How can we talk of developing Delhi into a city like London in another decade or so without focussing on the planning aspect, the Delhi High Court said Monday as it heard an issue relating to unauthorised hawkers and street vendors in marketplaces.
The high court, however, said it was aware that street vending provides employment to many, especially from the lower strata of society and people can buy goods at lower prices, but there is a need to balance the rights of the shopkeepers who pay lakhs of rupees for rent of shops or people who want free access to the market area and of street vendors.
“We talk of developing Delhi into a city like London in another decade or so. How will we achieve that? What happens to the planning aspect?” it said.
While referring to the situation in Connaught Place and Nehru Place, a bench of Justices Vipin Sanghi and Jasmeet Singh said people can’t even walk in Connaught Place as there are vendors occupying the space which has become a business.
“In Nehru Place, you can’t even walk as street vendors have made it their permanent place of business. We had to take suo motu cognisance of a fire incident at Nehru Place. The matter is presently before another bench. The condition of the Nehru Place market is like a slum. The need is to decide on the number of permissible vendors in a particular area while taking into account the plan of the place,” the bench said.
The court was hearing a batch of petitions relating to challenge to the Street Vendors Act and by street vendors seeking various benefits including regularisation under the law.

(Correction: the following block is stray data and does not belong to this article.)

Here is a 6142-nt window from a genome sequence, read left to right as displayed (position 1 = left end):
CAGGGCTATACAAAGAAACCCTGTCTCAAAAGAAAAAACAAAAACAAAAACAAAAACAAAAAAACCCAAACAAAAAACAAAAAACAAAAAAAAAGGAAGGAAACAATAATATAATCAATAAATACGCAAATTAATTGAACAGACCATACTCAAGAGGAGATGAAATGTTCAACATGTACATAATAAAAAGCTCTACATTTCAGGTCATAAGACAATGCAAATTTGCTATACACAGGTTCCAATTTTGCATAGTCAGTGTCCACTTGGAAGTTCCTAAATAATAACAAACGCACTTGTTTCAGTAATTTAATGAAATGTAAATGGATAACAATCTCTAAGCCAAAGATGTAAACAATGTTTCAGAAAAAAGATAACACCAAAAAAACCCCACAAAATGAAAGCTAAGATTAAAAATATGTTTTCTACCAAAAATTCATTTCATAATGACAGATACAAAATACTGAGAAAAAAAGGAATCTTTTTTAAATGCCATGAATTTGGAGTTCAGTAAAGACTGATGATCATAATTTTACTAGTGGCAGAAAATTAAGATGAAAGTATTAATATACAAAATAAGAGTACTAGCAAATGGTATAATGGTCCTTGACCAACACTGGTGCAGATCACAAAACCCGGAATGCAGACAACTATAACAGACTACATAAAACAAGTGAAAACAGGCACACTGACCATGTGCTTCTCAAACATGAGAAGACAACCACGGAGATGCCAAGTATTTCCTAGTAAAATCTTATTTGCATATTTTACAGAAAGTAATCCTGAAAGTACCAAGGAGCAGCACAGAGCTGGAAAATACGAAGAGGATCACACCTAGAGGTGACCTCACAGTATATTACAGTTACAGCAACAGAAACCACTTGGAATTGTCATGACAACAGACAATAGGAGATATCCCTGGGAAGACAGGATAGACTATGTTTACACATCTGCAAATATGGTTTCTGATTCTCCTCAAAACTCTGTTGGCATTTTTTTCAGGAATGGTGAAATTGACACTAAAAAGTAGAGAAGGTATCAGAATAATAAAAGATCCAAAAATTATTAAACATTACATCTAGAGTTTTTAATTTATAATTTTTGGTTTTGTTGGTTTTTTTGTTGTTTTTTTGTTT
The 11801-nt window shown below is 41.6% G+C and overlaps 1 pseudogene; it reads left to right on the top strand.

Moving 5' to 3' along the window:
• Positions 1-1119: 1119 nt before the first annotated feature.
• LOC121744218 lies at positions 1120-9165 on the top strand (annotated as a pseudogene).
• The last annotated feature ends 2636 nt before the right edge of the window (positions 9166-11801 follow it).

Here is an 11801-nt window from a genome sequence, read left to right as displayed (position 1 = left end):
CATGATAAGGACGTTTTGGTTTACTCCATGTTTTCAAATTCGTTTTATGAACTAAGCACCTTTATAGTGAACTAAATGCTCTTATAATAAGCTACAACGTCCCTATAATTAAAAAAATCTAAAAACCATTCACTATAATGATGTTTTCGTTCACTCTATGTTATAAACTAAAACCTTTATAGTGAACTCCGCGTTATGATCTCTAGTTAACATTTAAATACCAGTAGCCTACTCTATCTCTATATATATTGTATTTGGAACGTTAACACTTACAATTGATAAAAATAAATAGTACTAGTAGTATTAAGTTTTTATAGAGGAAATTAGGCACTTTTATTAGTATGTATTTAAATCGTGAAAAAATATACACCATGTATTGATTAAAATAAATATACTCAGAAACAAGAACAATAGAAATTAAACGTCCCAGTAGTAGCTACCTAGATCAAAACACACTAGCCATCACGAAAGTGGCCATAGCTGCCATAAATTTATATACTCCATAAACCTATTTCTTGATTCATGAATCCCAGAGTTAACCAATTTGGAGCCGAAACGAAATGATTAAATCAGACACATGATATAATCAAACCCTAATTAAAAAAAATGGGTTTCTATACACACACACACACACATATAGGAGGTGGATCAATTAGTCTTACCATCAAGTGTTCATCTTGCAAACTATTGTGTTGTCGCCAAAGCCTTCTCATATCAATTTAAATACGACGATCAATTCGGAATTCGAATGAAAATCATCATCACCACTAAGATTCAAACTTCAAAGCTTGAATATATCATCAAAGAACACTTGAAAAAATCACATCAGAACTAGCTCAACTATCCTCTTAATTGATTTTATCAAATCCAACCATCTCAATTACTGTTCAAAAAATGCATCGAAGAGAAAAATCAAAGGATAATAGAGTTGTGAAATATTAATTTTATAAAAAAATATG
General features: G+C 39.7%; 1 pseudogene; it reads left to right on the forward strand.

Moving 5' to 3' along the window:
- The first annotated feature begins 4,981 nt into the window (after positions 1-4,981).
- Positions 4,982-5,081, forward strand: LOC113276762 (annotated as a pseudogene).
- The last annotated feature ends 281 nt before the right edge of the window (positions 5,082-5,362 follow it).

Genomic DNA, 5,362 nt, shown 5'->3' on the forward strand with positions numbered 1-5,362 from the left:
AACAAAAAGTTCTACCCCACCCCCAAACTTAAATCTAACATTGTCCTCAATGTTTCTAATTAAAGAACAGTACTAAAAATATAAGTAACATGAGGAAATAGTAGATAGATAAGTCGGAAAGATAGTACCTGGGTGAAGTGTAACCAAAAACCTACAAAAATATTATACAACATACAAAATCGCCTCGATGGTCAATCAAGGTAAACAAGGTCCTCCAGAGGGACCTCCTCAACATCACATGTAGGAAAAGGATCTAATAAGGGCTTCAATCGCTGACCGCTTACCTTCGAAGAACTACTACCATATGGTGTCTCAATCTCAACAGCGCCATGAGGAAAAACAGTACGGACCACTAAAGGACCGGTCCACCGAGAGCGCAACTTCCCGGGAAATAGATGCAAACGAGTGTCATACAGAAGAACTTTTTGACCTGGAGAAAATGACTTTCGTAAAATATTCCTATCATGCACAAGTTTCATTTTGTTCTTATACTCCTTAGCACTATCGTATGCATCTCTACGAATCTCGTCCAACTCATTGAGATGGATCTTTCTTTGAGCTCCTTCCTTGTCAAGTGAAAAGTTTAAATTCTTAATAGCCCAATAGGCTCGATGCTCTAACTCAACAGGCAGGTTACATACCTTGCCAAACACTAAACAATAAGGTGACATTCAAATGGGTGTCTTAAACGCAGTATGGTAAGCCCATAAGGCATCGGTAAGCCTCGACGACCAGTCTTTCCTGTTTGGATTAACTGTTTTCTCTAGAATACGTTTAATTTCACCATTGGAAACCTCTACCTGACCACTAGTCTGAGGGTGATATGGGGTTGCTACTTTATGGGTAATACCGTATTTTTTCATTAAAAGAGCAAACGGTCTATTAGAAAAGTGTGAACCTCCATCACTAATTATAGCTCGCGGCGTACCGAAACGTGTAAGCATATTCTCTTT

Senior advocate Sanjeev Ralli appeared for the New Delhi Traders Association which represents shop owners and operators in the Connaught Place (CP) area, that is, Rajiv Chowk and Indira Chowk.
The court has recently directed the removal of unauthorised vendors and hawkers in the Connaught Place and Nehru Place area.
The bench said it will look into the challenge to the Street Vendors Act as it was willing to take the bull by its horns.
The bench said it was against street vending and that “we all have grown up buying from street hawkers, we still go to ‘kirana’ shops, street food vendors for our day-to-day needs.”
The bench said people go to malls only for buying high-end clothes and not for items of daily need and added that nobody is against street hawkers and that both should co-exist and it just want that the city is not unreasonably crowded due to them.
The bench said more than 50 per cent of people are representing vendors’ interests on the TVC and added, “We know the weakness of our system, unfortunately.”
The court listed the matter for further hearing on October 30.